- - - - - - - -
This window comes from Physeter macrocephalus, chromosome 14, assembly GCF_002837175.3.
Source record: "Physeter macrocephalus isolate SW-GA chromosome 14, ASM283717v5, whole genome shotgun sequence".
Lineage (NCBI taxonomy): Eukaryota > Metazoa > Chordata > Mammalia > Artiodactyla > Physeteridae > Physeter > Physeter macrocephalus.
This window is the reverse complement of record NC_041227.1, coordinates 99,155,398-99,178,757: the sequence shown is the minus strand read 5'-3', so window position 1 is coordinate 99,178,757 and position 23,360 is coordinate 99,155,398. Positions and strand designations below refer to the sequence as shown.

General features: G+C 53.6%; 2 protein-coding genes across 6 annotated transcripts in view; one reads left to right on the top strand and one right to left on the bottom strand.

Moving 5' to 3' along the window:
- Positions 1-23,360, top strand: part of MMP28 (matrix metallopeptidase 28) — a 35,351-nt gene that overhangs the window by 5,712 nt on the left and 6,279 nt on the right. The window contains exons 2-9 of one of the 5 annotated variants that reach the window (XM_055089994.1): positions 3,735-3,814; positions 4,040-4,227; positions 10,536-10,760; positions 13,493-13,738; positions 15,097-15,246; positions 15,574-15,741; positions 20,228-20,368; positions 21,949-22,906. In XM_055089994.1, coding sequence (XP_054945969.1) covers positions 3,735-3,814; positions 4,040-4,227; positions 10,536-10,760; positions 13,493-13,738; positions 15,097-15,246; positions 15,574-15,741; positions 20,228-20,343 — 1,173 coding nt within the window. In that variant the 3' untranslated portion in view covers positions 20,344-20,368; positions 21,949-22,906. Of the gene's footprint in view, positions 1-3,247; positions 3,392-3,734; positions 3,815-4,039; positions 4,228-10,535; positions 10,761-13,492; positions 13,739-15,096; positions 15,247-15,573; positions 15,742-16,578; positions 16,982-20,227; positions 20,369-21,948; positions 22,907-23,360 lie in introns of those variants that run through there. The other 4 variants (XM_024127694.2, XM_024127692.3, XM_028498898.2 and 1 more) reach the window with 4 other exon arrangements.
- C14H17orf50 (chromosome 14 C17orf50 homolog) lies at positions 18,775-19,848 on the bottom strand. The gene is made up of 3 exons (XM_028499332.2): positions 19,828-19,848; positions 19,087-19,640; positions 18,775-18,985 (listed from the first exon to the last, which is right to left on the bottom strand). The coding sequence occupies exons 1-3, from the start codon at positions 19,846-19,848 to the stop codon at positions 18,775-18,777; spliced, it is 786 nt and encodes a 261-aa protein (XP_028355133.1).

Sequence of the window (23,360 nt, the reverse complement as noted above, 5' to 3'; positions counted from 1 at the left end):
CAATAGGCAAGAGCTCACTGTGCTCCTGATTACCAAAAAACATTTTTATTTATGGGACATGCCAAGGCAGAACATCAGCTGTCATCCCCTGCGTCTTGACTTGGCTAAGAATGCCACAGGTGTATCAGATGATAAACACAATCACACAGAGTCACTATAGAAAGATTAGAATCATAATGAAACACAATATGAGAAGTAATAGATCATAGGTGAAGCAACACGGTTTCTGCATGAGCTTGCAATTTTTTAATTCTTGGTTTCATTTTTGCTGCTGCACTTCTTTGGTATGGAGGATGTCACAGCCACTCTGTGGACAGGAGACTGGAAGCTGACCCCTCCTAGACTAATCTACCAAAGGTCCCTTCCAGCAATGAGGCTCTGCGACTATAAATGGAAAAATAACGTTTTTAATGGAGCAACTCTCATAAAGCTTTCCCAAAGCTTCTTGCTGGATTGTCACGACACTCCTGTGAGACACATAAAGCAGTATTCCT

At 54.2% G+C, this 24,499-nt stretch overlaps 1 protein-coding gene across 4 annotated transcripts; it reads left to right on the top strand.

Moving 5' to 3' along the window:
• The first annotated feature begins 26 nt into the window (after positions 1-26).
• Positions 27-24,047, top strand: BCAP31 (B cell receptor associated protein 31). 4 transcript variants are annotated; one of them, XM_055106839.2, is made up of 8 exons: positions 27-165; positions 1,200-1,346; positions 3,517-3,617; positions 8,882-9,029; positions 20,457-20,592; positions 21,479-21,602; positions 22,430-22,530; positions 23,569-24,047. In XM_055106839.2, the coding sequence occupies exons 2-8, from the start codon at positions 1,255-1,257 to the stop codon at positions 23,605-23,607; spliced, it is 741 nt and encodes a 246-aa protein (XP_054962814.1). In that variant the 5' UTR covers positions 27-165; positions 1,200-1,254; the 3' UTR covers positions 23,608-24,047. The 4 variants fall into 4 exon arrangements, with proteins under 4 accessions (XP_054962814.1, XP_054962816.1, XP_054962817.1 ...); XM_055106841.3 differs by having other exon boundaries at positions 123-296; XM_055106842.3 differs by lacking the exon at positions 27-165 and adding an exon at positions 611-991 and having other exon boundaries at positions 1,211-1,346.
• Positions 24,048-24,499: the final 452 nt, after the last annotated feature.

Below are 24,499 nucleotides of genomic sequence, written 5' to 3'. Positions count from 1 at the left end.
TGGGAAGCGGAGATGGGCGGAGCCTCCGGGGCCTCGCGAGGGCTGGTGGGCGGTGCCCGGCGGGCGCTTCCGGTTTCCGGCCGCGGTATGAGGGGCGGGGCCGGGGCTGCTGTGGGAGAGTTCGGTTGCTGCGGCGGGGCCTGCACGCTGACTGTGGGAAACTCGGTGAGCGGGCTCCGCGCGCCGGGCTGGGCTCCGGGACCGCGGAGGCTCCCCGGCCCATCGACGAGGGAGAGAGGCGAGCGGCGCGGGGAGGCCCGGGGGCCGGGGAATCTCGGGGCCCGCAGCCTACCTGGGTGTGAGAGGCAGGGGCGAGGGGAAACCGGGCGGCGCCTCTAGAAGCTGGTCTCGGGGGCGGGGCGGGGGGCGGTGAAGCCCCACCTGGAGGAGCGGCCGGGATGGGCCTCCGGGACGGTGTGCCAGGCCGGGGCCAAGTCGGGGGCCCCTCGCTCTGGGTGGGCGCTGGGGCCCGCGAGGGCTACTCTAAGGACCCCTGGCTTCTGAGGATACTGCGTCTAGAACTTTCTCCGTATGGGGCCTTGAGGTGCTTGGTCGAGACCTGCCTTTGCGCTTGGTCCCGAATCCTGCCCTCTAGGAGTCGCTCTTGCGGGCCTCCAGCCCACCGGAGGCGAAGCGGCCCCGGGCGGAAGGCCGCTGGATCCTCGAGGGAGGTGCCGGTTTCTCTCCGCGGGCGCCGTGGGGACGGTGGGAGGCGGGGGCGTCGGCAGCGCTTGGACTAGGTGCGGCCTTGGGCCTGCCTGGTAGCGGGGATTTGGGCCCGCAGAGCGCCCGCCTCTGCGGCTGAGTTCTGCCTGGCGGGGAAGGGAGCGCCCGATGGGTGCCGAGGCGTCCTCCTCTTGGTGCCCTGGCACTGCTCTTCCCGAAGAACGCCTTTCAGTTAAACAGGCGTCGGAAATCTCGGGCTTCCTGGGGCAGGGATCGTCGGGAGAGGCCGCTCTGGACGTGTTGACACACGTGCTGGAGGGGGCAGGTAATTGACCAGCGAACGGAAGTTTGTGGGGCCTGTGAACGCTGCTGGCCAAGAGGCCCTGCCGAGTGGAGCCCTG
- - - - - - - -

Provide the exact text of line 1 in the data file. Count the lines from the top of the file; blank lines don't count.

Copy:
This window comes from Physeter macrocephalus, chromosome 14, assembly GCF_002837175.3.